Thursday, June 21, 2012

Second sea turtle admitted in two days

On June 18th, a 56-pound juvenile loggerhead sea turtle was caught near Bulls Bay by the South Carolina Department of Natural Resources (SCDNR) research vessel, the Lady Lisa. The Lady Lisa is one of two vessels used for the SCDNR In-water research program that assesses the health and population status of sea turtles along the South Carolina and Georgia coasts via trawling. The turtle suffered a minor wound to the soft tissues surrounding the eye from a stingray barb. Initial blood values analyzed on the boat were less than what we consider normal for a healthy sea turtle (packed cell volume=25%, total solids=1). Due to the puncture wound, poor blood values, and moderately heavy barnacle coverage, this loggerhead was transferred to our sea turtle hospital with help from the crew of the Lady Lisa and the Principle Investigator of the in-water program, Mike Arendt.

Mike Arendt and crew delivering "Bulls" at Ft. Johnson to SCA staff to be transported to the sea turtle hospital.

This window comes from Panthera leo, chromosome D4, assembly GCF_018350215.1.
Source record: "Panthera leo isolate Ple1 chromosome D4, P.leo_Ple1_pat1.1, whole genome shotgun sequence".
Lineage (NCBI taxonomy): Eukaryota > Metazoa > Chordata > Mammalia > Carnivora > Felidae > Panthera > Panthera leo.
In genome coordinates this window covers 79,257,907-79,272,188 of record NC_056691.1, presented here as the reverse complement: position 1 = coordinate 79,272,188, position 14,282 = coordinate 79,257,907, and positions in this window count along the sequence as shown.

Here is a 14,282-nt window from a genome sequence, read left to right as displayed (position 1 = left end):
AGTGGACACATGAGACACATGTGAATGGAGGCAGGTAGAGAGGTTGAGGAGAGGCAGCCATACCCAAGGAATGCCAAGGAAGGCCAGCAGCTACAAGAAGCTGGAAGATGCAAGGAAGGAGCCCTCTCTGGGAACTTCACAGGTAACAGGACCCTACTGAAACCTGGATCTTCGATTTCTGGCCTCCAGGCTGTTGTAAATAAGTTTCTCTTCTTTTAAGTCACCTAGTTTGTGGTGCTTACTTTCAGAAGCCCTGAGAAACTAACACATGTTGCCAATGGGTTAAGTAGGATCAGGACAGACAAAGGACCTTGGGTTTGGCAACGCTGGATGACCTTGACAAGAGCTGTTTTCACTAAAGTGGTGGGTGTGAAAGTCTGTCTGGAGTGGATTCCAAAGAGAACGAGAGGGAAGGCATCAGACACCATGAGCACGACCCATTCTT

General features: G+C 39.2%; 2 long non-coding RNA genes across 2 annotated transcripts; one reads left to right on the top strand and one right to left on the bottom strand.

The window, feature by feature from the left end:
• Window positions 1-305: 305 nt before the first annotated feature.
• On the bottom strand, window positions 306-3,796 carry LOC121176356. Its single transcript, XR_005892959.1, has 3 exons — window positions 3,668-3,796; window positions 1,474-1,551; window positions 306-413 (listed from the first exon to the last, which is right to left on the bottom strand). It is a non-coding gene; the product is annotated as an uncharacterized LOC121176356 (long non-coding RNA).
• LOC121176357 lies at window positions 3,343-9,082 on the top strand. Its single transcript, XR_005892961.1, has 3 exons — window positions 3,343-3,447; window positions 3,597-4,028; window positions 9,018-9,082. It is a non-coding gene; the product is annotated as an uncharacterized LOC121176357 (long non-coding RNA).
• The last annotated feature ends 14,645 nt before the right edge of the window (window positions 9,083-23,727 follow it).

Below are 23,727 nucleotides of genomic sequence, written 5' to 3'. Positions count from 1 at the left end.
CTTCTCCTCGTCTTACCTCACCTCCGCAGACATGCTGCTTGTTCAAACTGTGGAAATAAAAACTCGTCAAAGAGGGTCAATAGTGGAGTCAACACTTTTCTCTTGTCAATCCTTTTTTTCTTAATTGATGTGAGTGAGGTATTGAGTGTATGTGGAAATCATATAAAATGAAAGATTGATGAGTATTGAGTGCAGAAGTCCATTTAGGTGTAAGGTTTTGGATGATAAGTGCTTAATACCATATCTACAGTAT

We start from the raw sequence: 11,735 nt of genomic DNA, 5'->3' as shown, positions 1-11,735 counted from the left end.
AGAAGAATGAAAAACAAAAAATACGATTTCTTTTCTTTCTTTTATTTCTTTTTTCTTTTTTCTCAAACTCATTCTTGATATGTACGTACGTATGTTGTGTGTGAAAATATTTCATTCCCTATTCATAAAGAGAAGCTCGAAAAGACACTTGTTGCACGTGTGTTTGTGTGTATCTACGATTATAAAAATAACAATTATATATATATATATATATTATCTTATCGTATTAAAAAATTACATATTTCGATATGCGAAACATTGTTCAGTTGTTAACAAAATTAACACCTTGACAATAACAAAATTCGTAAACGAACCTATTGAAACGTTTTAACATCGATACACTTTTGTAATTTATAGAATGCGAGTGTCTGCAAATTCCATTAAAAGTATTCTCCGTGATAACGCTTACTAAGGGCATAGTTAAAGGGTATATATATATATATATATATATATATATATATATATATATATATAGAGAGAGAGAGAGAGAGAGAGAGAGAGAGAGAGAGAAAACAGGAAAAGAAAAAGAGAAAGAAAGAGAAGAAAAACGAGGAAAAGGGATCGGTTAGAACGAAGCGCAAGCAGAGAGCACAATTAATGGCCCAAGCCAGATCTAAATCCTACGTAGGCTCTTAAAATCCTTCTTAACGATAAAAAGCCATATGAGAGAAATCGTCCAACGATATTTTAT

Dr. Shane Boylan drawing blood to check current blood values.
Close look of the puncture wound to the soft tissue surrounding Bulls' eye.
Dr. Shane Boylan checking Bulls' eye to rule out any damage potentially sustained from the barb.
After arriving at the hospital, “Bulls Bay” was examined by our veterinarian, Dr. Shane Boylan. Bulls’ prescribed treatment included antibiotics, fluids, and a fluorescein eye stain. Bulls was fortunate enough not to sustain any damage to the eye from the stingray barb. We will continue to monitor the wound and Bulls blood values, especially the white blood cell count which can become elevated from the venom released from the barb. Prognosis if very good and we are hoping for a quick recovery! You can monitor Bulls’ progress here or come see first-hand on one of our tours!
Whitney Daniel
Sea Turtle Biologist

Sunday, June 17, 2012

Loggerhead caught on Folly Pier admitted with shark bite wound

Yesterday morning, a recreational fisherman at the Folly Beach fishing pier caught something unexpected: a 60-pound juvenile loggerhead sea turtle. The fisherman netted the turtle in order to remove the boom from its mouth and, upon closer inspection, discovered the turtle had a large bite-shaped chunk missing from the back of its shell.